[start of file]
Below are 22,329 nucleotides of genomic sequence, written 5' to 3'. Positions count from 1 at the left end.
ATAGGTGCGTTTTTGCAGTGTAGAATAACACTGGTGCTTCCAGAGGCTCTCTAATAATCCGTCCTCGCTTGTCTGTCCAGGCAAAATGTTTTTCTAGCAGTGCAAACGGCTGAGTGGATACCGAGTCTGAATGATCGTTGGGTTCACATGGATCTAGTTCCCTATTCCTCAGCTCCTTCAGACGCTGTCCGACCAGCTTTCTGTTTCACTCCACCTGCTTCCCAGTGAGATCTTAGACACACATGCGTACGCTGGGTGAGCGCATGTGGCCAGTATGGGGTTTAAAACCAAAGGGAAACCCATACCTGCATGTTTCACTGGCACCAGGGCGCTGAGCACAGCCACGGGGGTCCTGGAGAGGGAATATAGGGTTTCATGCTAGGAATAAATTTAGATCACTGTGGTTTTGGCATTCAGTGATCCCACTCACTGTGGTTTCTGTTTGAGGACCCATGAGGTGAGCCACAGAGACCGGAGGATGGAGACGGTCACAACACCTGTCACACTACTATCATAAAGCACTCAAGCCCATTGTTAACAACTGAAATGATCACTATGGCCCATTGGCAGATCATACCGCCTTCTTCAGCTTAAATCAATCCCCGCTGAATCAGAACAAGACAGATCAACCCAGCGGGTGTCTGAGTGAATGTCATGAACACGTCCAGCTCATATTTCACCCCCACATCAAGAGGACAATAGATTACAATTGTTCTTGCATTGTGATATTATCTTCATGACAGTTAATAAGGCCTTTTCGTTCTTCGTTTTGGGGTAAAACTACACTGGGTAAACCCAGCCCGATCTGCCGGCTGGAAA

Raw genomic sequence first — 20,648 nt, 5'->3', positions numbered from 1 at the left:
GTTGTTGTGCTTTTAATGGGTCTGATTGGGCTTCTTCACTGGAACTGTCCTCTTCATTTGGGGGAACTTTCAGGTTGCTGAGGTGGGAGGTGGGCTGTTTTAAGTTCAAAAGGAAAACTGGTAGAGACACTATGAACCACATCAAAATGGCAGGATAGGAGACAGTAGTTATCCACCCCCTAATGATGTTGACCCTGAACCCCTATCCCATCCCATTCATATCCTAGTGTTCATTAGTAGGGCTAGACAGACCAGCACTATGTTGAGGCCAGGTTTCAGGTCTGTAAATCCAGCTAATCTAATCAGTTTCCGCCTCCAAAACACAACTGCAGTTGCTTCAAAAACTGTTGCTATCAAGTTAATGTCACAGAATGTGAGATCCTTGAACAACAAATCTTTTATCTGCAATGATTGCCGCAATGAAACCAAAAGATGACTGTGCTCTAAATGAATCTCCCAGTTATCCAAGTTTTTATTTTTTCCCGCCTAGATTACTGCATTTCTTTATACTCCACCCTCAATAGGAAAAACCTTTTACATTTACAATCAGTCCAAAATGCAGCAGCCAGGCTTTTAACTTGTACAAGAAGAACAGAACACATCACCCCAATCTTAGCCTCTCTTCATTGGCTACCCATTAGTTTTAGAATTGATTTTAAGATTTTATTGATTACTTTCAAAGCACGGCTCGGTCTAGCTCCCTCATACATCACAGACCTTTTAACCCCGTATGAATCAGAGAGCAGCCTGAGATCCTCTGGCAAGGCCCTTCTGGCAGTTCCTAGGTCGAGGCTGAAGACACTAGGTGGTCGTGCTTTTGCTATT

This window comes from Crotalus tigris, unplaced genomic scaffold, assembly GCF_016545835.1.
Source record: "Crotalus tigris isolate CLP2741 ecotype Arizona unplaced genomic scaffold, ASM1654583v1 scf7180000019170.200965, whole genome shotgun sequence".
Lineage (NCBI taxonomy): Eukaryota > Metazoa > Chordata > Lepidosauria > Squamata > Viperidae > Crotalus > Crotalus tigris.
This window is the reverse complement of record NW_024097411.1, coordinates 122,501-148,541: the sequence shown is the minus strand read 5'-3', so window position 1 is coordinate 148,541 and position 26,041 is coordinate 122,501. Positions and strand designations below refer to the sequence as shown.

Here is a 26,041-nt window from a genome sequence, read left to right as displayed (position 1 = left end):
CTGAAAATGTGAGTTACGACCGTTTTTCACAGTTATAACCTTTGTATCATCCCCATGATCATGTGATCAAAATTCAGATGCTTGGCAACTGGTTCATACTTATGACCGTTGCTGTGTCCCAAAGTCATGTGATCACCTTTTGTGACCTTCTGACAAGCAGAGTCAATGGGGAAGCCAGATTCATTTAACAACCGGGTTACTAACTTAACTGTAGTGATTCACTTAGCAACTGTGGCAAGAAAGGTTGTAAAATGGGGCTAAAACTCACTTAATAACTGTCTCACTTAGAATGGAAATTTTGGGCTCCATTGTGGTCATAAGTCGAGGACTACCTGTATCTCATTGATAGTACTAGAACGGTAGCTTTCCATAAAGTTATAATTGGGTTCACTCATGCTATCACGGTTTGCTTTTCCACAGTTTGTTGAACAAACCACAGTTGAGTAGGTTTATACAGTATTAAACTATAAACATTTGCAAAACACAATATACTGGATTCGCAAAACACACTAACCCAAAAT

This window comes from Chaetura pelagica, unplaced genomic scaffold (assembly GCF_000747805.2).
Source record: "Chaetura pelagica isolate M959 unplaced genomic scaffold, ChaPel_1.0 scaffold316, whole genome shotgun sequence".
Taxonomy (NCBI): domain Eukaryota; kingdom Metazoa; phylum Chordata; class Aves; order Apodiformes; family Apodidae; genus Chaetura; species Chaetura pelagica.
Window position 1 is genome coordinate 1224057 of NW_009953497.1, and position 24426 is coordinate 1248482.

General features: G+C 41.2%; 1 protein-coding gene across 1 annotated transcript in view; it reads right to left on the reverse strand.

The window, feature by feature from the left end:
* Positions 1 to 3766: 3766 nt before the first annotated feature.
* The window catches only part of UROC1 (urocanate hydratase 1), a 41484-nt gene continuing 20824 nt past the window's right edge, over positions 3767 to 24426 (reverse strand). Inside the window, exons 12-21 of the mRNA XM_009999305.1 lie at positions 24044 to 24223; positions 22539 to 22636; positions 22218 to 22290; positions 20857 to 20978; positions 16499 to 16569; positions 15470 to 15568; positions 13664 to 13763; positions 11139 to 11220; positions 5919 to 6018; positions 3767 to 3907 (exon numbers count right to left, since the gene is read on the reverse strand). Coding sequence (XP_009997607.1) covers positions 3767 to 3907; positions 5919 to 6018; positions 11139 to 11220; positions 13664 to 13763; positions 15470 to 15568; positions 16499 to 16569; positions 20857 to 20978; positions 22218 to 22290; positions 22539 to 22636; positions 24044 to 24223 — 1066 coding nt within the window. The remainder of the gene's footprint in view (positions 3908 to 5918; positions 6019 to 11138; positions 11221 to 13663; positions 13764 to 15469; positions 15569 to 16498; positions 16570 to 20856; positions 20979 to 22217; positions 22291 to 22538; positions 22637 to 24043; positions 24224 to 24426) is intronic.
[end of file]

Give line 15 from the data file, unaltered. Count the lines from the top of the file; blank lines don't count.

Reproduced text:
General features: G+C 41.2%; 1 protein-coding gene across 1 annotated transcript in view; it reads right to left on the reverse strand.